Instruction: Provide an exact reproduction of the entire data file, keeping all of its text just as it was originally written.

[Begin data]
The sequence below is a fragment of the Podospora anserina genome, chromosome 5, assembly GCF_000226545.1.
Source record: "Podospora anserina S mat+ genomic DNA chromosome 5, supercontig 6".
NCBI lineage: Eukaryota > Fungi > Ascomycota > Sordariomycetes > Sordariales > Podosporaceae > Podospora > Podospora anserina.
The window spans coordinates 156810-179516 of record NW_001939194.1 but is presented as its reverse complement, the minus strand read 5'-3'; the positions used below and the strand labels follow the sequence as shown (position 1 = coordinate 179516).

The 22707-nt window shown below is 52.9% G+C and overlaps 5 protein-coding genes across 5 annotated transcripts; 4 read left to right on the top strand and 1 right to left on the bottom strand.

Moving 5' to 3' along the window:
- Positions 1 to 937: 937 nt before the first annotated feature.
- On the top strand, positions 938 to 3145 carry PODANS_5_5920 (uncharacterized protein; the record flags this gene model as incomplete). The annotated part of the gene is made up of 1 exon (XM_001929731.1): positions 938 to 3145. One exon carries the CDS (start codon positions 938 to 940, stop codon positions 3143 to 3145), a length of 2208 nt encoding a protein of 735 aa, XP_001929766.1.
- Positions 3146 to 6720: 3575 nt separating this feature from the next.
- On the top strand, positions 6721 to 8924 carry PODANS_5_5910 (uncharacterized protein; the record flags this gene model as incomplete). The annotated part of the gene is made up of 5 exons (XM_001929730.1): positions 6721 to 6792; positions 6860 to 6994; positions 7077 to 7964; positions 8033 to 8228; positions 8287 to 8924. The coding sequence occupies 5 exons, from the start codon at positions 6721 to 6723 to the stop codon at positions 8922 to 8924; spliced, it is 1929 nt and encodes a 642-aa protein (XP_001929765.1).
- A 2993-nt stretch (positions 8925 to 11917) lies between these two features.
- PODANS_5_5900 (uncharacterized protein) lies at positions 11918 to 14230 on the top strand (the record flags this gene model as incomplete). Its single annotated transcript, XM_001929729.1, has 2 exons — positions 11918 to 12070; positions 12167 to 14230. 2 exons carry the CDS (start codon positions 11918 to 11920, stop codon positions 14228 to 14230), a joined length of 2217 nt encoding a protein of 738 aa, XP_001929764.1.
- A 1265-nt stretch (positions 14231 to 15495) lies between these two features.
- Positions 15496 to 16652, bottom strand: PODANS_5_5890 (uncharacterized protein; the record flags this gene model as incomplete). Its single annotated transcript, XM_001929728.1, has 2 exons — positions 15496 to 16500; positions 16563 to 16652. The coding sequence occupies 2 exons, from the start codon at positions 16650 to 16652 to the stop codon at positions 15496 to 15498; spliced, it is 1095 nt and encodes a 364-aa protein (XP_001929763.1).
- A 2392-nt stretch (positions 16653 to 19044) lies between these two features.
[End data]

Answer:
The sequence below is a fragment of the Podospora anserina genome, chromosome 5, assembly GCF_000226545.1.
Source record: "Podospora anserina S mat+ genomic DNA chromosome 5, supercontig 6".
NCBI lineage: Eukaryota > Fungi > Ascomycota > Sordariomycetes > Sordariales > Podosporaceae > Podospora > Podospora anserina.
The window spans coordinates 156810-179516 of record NW_001939194.1 but is presented as its reverse complement, the minus strand read 5'-3'; the positions used below and the strand labels follow the sequence as shown (position 1 = coordinate 179516).

The 22707-nt window shown below is 52.9% G+C and overlaps 5 protein-coding genes across 5 annotated transcripts; 4 read left to right on the top strand and 1 right to left on the bottom strand.

Moving 5' to 3' along the window:
- Positions 1 to 937: 937 nt before the first annotated feature.
- On the top strand, positions 938 to 3145 carry PODANS_5_5920 (uncharacterized protein; the record flags this gene model as incomplete). The annotated part of the gene is made up of 1 exon (XM_001929731.1): positions 938 to 3145. One exon carries the CDS (start codon positions 938 to 940, stop codon positions 3143 to 3145), a length of 2208 nt encoding a protein of 735 aa, XP_001929766.1.
- Positions 3146 to 6720: 3575 nt separating this feature from the next.
- On the top strand, positions 6721 to 8924 carry PODANS_5_5910 (uncharacterized protein; the record flags this gene model as incomplete). The annotated part of the gene is made up of 5 exons (XM_001929730.1): positions 6721 to 6792; positions 6860 to 6994; positions 7077 to 7964; positions 8033 to 8228; positions 8287 to 8924. The coding sequence occupies 5 exons, from the start codon at positions 6721 to 6723 to the stop codon at positions 8922 to 8924; spliced, it is 1929 nt and encodes a 642-aa protein (XP_001929765.1).
- A 2993-nt stretch (positions 8925 to 11917) lies between these two features.
- PODANS_5_5900 (uncharacterized protein) lies at positions 11918 to 14230 on the top strand (the record flags this gene model as incomplete). Its single annotated transcript, XM_001929729.1, has 2 exons — positions 11918 to 12070; positions 12167 to 14230. 2 exons carry the CDS (start codon positions 11918 to 11920, stop codon positions 14228 to 14230), a joined length of 2217 nt encoding a protein of 738 aa, XP_001929764.1.
- A 1265-nt stretch (positions 14231 to 15495) lies between these two features.
- Positions 15496 to 16652, bottom strand: PODANS_5_5890 (uncharacterized protein; the record flags this gene model as incomplete). Its single annotated transcript, XM_001929728.1, has 2 exons — positions 15496 to 16500; positions 16563 to 16652. The coding sequence occupies 2 exons, from the start codon at positions 16650 to 16652 to the stop codon at positions 15496 to 15498; spliced, it is 1095 nt and encodes a 364-aa protein (XP_001929763.1).
- A 2392-nt stretch (positions 16653 to 19044) lies between these two features.